Hundreds of rail fares almost halve overnight as ‘single-leg pricing’ takes effect

Exclusive: Between Durham and London, until Saturday the super off-peak single cost £163, with a return priced at only £1 more; the fare is now £83

Simon Calder
Travel Correspondent
Monday 12 June 2023 06:34 BST
Simon Calder: What is single-leg pricing?

At last. Some good news on the railway: literally overnight hundreds of rail fares have almost halved.

On Saturday evening an off-peak single ticket from York to London cost £130. On Sunday morning it will be £68. From Berwick to Peterborough, the fare falls from £139 to £73.

From now onwards, return off-peak train fares have been scrapped in favour of simplified “single-leg” pricing.

But before train travellers get too excited, this applies only to London North Eastern Railway (LNER) on the East Coast main line.

How will removing some of the anomalies in the fares system affect your journey plans? These are the key questions and answers.

What’s the problem with train fares?

Many people feel they are too high, and this move should address some of those concerns. More broadly, the rail industry (now almost completely controlled by the government once again), is hobbled with an anachronous fares system.

It was devised in the 20th century by British Rail for entirely different times and without the concept of online booking.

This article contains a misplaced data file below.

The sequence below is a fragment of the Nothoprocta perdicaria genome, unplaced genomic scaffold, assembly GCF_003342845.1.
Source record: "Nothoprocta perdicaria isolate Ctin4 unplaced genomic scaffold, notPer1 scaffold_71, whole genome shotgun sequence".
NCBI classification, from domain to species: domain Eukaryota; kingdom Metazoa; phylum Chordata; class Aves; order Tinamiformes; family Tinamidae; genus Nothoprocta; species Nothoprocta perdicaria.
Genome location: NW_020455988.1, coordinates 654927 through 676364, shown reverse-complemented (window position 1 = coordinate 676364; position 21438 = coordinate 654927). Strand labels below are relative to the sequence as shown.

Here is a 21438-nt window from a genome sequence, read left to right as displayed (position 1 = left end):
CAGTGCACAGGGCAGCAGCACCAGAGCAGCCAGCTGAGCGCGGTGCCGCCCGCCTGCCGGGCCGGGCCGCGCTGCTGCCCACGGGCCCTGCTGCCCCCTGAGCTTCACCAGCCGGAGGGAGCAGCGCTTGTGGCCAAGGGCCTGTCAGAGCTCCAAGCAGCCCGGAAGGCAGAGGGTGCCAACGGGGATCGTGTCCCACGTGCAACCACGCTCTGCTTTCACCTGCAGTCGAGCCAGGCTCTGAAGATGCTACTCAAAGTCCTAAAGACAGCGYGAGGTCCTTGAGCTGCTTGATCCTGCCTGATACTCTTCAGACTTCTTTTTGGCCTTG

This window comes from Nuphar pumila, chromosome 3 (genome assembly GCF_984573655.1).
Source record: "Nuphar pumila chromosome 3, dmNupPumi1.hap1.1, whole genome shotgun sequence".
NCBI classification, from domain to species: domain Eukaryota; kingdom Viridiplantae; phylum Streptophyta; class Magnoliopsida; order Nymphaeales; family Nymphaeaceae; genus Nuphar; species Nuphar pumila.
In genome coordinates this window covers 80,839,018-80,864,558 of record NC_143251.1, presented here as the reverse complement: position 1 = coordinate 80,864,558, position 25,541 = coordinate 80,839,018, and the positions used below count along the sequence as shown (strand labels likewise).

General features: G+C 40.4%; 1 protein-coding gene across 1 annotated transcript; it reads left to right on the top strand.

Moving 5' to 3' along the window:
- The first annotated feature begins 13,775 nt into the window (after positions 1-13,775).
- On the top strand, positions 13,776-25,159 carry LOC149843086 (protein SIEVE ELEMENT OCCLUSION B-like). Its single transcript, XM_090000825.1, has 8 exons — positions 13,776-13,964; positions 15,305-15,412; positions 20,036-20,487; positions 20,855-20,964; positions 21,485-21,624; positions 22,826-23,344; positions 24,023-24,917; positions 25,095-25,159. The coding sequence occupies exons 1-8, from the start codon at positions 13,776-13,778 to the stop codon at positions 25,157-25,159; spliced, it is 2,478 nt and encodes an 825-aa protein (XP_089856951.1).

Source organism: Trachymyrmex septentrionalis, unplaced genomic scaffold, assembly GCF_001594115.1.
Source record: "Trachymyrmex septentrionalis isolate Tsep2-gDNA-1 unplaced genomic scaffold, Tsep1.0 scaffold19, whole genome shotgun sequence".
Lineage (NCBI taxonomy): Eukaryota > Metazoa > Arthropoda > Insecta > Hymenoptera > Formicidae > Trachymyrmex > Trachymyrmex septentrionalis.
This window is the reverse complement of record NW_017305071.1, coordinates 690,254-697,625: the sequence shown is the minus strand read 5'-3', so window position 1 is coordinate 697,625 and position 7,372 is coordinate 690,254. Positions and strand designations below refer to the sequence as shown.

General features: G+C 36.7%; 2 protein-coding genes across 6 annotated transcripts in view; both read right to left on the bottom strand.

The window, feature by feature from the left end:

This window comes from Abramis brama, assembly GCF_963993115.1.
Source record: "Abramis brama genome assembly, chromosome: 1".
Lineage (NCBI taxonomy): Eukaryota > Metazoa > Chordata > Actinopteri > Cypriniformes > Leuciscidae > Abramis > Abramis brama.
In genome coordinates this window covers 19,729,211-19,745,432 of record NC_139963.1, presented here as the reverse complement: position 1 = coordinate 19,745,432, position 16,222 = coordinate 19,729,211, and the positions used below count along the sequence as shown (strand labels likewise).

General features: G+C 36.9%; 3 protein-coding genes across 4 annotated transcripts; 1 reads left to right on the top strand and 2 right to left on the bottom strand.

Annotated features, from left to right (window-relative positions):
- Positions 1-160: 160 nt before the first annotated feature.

Rules have been “baked in” since privatisation that typically make an off-peak single ticket almost the same as a return.

Off-peak tickets are much more flexible than advance tickets, since they can be used on a wide range of trains and allow breaks in journeys – subject only to rules on timing, avoiding rush hours.

But one-way off-peak fares can be punitive.

Between Durham and London, for example, until today the off-peak single cost £163, with a return priced at only £1 more. It is now £83, a saving of 49 per cent.

This disparity was a deterrent to people who wanted to make journeys on a one-way basis (eg Durham to London by train, back by coach) or put together “circular” journeys such as Durham-London-Manchester-Durham.

What is now happening on LNER?

There are just three kinds of tickets:

  • Anytime singles, which can be used on any train and are generally extremely expensive (eg £68 for a 45-minute trip from London to Peterborough).
  • Super off-peak/Off-peak singles, which is what this measure is largely about (the difference between super and normal off-peak is usually just an issue of the times allowed). This is the category which has changed overnight.
  • Advance singles, which as always are for specific trains and sold more cheaply than off-peak tickets.

That one-way Durham to London super off-peak ticket has fallen by £80 to £83.

Has single-leg pricing been trialled?

Yes, in a very limited way on the East Coast main line. An experimental scheme with LNER between London, Leeds, Newcastle and Edinburgh has seen “single-leg” pricing on off-peak tickets for the past three years.